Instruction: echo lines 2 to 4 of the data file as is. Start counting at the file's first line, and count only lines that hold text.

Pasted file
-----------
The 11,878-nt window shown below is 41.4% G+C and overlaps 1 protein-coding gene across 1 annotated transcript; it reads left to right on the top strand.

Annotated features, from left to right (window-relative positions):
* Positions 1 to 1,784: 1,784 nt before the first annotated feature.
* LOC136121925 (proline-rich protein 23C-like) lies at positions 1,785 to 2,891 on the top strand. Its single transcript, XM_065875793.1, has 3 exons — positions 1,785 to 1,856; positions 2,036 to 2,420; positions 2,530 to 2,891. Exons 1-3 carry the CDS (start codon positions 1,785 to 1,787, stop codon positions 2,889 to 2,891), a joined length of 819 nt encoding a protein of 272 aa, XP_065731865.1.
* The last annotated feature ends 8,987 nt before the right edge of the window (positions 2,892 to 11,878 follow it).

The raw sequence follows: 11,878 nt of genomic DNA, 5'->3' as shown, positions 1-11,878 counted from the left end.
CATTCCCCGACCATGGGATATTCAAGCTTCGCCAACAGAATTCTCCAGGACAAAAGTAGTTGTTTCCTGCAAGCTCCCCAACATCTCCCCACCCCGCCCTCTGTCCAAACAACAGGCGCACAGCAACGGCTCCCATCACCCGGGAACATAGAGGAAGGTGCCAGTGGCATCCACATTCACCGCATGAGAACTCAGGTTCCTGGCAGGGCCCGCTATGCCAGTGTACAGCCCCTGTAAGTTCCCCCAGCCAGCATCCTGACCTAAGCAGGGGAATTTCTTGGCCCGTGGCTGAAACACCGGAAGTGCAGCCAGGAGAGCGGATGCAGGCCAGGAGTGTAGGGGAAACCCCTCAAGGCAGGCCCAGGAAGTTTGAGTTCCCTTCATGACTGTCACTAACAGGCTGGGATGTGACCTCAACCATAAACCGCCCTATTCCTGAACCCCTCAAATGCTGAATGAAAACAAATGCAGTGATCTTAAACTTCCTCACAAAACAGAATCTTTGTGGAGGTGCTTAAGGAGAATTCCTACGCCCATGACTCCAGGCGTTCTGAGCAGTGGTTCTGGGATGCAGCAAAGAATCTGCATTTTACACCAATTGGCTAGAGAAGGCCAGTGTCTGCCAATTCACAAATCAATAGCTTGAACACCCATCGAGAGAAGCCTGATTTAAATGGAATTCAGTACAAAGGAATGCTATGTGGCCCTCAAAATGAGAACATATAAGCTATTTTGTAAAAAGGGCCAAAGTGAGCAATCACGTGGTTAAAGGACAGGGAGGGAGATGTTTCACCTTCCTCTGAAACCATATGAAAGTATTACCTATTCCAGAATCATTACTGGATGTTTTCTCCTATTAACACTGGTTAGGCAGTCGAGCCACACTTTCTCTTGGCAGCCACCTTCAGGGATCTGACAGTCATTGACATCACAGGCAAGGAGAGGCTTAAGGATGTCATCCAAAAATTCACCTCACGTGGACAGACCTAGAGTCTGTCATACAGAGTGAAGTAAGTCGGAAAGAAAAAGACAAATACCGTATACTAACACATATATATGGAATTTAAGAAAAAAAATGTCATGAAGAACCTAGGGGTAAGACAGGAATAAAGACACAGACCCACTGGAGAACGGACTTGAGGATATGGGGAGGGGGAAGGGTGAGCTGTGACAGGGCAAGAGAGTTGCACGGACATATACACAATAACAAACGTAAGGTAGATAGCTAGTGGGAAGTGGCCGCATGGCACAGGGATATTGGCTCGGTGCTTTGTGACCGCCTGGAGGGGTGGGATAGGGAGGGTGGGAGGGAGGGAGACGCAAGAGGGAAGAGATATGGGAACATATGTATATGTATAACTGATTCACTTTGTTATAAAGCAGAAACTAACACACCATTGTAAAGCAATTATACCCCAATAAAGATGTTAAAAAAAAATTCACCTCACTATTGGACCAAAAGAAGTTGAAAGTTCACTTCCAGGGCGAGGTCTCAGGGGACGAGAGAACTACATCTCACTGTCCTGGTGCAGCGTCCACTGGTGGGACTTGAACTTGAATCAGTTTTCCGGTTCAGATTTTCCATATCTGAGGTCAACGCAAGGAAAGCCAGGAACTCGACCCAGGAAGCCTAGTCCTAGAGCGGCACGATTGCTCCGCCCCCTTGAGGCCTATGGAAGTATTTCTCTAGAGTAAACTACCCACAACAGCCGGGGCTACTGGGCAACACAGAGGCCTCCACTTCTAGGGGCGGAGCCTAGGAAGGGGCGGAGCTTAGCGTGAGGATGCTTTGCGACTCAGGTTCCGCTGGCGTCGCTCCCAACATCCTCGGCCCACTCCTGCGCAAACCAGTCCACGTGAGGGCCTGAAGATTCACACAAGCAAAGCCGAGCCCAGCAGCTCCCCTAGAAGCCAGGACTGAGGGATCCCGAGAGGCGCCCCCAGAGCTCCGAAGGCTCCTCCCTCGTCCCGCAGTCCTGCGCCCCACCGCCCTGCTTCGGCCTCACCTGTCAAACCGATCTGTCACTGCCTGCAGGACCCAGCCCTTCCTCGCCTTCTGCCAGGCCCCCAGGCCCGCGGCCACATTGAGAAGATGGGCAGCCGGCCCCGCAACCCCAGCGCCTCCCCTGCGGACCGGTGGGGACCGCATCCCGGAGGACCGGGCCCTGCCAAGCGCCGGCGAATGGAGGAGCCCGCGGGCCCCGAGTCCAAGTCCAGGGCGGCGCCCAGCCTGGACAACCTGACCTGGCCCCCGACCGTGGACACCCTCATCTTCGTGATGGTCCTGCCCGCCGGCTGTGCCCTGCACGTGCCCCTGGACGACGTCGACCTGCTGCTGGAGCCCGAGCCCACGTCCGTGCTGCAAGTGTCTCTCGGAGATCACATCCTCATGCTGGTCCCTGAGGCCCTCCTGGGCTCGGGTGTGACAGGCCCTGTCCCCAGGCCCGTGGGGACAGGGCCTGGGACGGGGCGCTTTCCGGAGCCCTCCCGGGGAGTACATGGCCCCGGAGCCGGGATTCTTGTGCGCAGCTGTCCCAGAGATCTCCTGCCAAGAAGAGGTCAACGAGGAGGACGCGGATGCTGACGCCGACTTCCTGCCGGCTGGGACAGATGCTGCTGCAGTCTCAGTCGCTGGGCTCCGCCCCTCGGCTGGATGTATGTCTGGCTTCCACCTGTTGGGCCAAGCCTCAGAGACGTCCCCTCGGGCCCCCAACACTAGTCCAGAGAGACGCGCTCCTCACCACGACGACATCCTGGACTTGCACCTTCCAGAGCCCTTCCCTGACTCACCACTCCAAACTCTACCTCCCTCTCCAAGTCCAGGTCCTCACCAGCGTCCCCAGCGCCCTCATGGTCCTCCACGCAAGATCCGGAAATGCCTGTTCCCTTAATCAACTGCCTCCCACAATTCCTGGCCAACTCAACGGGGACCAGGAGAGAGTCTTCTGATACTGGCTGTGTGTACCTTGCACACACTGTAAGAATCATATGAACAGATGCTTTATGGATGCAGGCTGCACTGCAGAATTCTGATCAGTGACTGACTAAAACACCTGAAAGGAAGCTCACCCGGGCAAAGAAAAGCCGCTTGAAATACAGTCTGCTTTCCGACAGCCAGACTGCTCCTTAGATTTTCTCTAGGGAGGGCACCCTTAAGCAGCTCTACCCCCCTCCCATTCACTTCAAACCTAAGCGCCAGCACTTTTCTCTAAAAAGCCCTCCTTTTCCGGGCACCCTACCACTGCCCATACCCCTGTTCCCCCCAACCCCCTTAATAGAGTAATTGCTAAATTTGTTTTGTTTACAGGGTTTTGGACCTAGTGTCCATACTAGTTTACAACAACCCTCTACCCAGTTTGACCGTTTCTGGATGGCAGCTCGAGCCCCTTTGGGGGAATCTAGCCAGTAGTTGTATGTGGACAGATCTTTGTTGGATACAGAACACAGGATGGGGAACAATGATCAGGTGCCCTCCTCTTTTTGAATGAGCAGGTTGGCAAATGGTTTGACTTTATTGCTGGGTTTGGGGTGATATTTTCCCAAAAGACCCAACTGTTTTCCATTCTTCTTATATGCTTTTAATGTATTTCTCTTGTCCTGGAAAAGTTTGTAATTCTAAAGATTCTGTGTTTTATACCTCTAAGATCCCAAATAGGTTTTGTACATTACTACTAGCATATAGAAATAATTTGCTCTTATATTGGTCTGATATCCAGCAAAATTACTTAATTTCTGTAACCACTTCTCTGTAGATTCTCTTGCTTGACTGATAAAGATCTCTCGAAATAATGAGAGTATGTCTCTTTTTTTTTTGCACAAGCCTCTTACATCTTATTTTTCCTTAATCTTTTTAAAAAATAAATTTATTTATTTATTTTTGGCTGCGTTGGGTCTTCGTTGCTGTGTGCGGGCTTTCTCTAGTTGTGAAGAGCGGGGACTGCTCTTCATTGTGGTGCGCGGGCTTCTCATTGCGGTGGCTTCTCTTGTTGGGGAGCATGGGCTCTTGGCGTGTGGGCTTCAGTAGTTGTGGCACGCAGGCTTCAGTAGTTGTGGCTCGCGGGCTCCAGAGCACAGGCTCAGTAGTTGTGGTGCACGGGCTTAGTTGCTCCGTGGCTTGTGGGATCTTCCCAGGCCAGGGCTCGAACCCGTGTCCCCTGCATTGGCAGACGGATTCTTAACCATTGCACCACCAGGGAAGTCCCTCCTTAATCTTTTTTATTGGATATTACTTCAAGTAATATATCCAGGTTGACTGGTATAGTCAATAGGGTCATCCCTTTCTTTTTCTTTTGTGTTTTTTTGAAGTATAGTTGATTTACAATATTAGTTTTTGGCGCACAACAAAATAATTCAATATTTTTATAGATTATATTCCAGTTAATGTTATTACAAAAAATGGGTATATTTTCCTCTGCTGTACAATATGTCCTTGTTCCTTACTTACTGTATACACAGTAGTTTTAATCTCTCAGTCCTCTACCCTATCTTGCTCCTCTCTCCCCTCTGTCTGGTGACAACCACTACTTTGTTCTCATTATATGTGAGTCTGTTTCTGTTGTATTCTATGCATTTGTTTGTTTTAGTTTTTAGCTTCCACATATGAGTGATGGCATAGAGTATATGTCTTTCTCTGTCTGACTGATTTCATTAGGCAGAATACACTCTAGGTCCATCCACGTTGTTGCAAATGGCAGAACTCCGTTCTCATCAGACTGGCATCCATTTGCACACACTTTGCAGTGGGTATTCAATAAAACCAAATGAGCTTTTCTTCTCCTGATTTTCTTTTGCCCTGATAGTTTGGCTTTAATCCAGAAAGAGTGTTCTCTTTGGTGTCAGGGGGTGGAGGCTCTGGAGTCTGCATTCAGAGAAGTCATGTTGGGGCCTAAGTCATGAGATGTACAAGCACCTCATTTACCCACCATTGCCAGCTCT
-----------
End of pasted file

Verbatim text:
Annotated features, from left to right (window-relative positions):
* Positions 1 to 1,784: 1,784 nt before the first annotated feature.
* LOC136121925 (proline-rich protein 23C-like) lies at positions 1,785 to 2,891 on the top strand. Its single transcript, XM_065875793.1, has 3 exons — positions 1,785 to 1,856; positions 2,036 to 2,420; positions 2,530 to 2,891. Exons 1-3 carry the CDS (start codon positions 1,785 to 1,787, stop codon positions 2,889 to 2,891), a joined length of 819 nt encoding a protein of 272 aa, XP_065731865.1.